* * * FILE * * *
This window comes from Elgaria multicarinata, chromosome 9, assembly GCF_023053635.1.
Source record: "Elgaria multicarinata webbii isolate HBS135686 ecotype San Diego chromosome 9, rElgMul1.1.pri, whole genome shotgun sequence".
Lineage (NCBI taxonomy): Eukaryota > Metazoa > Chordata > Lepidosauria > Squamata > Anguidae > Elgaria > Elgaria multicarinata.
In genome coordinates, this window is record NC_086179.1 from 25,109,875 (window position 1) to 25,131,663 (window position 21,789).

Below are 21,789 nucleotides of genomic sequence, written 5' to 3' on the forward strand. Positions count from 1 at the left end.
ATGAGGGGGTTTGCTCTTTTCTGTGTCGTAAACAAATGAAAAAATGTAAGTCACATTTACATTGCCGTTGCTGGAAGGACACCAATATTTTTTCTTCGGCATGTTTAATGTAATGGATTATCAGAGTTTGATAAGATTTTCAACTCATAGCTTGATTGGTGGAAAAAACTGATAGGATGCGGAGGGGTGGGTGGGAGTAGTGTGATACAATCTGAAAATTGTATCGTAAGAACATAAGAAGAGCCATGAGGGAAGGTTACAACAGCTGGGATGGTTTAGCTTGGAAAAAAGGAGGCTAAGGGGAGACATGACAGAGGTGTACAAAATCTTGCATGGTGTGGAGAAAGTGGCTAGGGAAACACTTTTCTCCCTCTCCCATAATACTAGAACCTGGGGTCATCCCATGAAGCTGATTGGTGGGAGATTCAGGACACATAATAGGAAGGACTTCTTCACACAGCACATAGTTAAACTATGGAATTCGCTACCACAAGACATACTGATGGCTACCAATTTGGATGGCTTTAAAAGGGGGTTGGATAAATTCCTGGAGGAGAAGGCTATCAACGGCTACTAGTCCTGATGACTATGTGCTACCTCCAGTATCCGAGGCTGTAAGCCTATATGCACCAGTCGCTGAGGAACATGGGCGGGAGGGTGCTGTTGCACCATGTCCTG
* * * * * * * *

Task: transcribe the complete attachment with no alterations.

This window comes from Elgaria multicarinata, chromosome 9, assembly GCF_023053635.1.
Source record: "Elgaria multicarinata webbii isolate HBS135686 ecotype San Diego chromosome 9, rElgMul1.1.pri, whole genome shotgun sequence".
Lineage (NCBI taxonomy): Eukaryota > Metazoa > Chordata > Lepidosauria > Squamata > Anguidae > Elgaria > Elgaria multicarinata.
In genome coordinates, this window is record NC_086179.1 from 25,109,875 (window position 1) to 25,131,663 (window position 21,789).

Below are 21,789 nucleotides of genomic sequence, written 5' to 3' on the forward strand. Positions count from 1 at the left end.
ATGAGGGGGTTTGCTCTTTTCTGTGTCGTAAACAAATGAAAAAATGTAAGTCACATTTACATTGCCGTTGCTGGAAGGACACCAATATTTTTTCTTCGGCATGTTTAATGTAATGGATTATCAGAGTTTGATAAGATTTTCAACTCATAGCTTGATTGGTGGAAAAAACTGATAGGATGCGGAGGGGTGGGTGGGAGTAGTGTGATACAATCTGAAAATTGTATCGTAAGAACATAAGAAGAGCCATGAGGGAAGGTTACAACAGCTGGGATGGTTTAGCTTGGAAAAAAGGAGGCTAAGGGGAGACATGACAGAGGTGTACAAAATCTTGCATGGTGTGGAGAAAGTGGCTAGGGAAACACTTTTCTCCCTCTCCCATAATACTAGAACCTGGGGTCATCCCATGAAGCTGATTGGTGGGAGATTCAGGACACATAATAGGAAGGACTTCTTCACACAGCACATAGTTAAACTATGGAATTCGCTACCACAAGACATACTGATGGCTACCAATTTGGATGGCTTTAAAAGGGGGTTGGATAAATTCCTGGAGGAGAAGGCTATCAACGGCTACTAGTCCTGATGACTATGTGCTACCTCCAGTATCCGAGGCTGTAAGCCTATATGCACCAGTCGCTGAGGAACATGGGCGGGAGGGTGCTGTTGCACCATGTCCTG